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  • Nov 23, 2014
  • Updated: 2:42pm

Geithner ought to be thankful that China's his biggest supporter

PUBLISHED : Tuesday, 06 April, 2010, 12:00am
UPDATED : Tuesday, 06 April, 2010, 12:00am
 

US Treasury Secretary Timothy Geithner's announcement that a report to Congress on China's currency policy will be delayed suggests that Washington and Beijing are taking more time to resolve the tough issue, according to analysts.

SCMP, April 5

I have a question to ask but, before doing so, I have to set it up.

About 120 years ago the United States went through an industrial emergence and you can still recall the names that quickly came to prominence - Standard Oil, Ford, General Motors etc.

Starting in the 1950s Japan went through an industrial emergence and the whole world is familiar with the many corporations that quickly became household names at the time - Honda, Sony, Panasonic etc.

The same thing happened in Korea in the 1970s and the result was a similar rapid worldwide acquaintance with Hyundai, Samsung and LG.

So here is my question. Can you give me a mainland brand name known around the world? Go ahead. Try.

Haier? Geely? Lenovo? No way. They are perhaps known names in the financial district of New York but not in Dogdung, Nebraska, or Chienmerde, France, where everyone is familiar with what a Toyota is and from what country it hails.

This should strike you as odd. China's industrial emergence can now be dated to more than 20 years and, while everyone around the world buys its manufactured products, few of these goods are identified with China other than by a small 'Made in China' label.

In another way it is not odd, however. The world has changed so much in recent years that few industries other than resource extraction are any longer associated with a country. This is the result of rapid digital communications, low shipping costs, and vastly greater international capital flows and technology transfers. Countries do what they are best at doing in any process and what others can do better goes to others.

China's big strength is a huge and capable labour force. Where this is needed in labour-intensive piece manufacture and assembly, China dominates. But others still do better in areas such as product concept, finance, design, marketing, shipping and many other activities that all form part of getting a gadget from someone's brainstorm into your hands as a consumer product.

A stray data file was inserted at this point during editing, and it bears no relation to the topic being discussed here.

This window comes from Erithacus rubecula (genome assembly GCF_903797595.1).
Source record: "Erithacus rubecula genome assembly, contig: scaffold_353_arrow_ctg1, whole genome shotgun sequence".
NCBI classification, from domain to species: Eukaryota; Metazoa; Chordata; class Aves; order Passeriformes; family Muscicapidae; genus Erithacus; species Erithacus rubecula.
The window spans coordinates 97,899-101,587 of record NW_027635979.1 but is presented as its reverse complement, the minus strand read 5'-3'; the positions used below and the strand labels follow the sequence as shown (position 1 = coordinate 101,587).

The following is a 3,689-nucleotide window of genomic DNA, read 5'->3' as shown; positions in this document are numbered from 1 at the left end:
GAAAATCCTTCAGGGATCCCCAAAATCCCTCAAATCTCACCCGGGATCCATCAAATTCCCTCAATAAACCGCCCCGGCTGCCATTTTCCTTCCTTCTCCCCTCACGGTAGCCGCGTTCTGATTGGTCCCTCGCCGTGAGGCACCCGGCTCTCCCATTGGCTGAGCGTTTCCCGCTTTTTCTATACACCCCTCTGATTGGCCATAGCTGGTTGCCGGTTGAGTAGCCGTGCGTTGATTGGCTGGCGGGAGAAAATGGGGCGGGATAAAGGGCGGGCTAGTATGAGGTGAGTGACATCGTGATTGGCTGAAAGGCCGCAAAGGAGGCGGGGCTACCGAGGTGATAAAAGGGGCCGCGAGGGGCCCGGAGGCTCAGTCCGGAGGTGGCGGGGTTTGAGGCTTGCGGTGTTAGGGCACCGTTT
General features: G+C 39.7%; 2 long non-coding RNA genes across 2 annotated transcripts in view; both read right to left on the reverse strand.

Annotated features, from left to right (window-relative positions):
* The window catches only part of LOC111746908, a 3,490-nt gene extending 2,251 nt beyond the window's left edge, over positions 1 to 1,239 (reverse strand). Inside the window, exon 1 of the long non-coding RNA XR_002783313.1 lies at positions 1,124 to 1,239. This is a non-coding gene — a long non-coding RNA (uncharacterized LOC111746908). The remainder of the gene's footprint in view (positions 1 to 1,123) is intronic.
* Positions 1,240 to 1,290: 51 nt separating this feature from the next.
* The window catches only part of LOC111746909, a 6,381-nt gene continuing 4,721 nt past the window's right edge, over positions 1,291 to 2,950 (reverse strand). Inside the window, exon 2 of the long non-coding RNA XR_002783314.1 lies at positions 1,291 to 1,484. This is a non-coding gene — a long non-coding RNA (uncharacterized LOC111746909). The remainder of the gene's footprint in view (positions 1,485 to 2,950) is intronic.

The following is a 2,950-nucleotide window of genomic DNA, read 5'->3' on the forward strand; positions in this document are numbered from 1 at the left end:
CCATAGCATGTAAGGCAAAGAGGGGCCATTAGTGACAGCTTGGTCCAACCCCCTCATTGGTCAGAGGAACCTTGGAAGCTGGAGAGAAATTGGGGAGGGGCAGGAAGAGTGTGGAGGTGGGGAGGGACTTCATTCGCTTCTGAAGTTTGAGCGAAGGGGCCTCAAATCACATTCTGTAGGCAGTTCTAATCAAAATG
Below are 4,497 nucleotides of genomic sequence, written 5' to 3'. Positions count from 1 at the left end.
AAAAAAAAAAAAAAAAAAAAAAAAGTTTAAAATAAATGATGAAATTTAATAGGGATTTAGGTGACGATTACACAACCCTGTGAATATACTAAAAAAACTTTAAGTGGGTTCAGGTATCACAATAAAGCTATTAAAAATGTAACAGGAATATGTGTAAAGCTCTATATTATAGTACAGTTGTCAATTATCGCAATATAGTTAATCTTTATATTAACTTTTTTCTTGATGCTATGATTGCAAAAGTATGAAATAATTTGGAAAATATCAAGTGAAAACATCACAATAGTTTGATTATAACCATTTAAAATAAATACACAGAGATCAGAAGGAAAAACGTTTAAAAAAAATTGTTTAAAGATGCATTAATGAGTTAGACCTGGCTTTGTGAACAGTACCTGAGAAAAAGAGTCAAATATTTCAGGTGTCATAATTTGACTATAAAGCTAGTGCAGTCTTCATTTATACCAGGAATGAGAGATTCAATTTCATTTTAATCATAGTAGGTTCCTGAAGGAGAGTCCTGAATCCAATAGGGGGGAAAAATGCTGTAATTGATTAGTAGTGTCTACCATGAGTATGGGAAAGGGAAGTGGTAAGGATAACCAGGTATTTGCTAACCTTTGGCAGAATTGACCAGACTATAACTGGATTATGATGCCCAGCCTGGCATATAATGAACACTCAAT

China has only a small share of this whole process and it is not the most profitable share although it is probably the most troublesome.

Elsewhere and at other times this never happened. In the US industrial emergence, American corporations quickly took control of almost all related activities. But this was before the days of the internet, rock-bottom shipping rates and big international banks. China is a victim of modern times in the narrowness of its industrial profile.

Two things have made this worse. The first is that only recently has wage pressure started to force mainland manufacturers of consumer goods upmarket. There are still far too many makers of key chains and fridge magnets just across the border.

The second is that China still has a closed capital account and lacks a real market-based financial system. Making money from manufacturing is difficult enough but it is near impossible when you cannot even price money properly. In manufacturing, China's financial system has to be the US dollar capital market. The yuan is simply not there yet.

Now let us bring this back to Geithner. Much as he and his government complain about unfair Chinese trade practices, they benefit more than they suffer.

Foreign invested corporations account for more than half of China's exports and more than two thirds of its trade surplus. For foreign invested you can effectively read Wal-Mart and other big retailers that can dictate prices by virtue of the size of their orders. China's big trade surplus may be China-registered but it is largely American-owned.

American consumers benefit, too. Over the last six years the overall prices of goods they import have risen by 26 per cent but the overall prices of goods imported from China have remained flat. Low wages in China have allowed American shoppers to splurge more in their big box stores. Who has reason for complaint here?

And the US government has also gained enormously. All of China's US$225 billion a year trade surplus with the US goes right back to the US as investment flow. Geithner wants to keep US interest rates low in order to support an economic recovery. China has been his single biggest supporter in helping him do it.

Thus, rather than delay an announcement, he might do well to make no announcement at all. The world has changed. Nineteenth century concepts of national trade imbalances no longer apply in a commercial world that shuns borders. The US is no loser at all in its trade with China.

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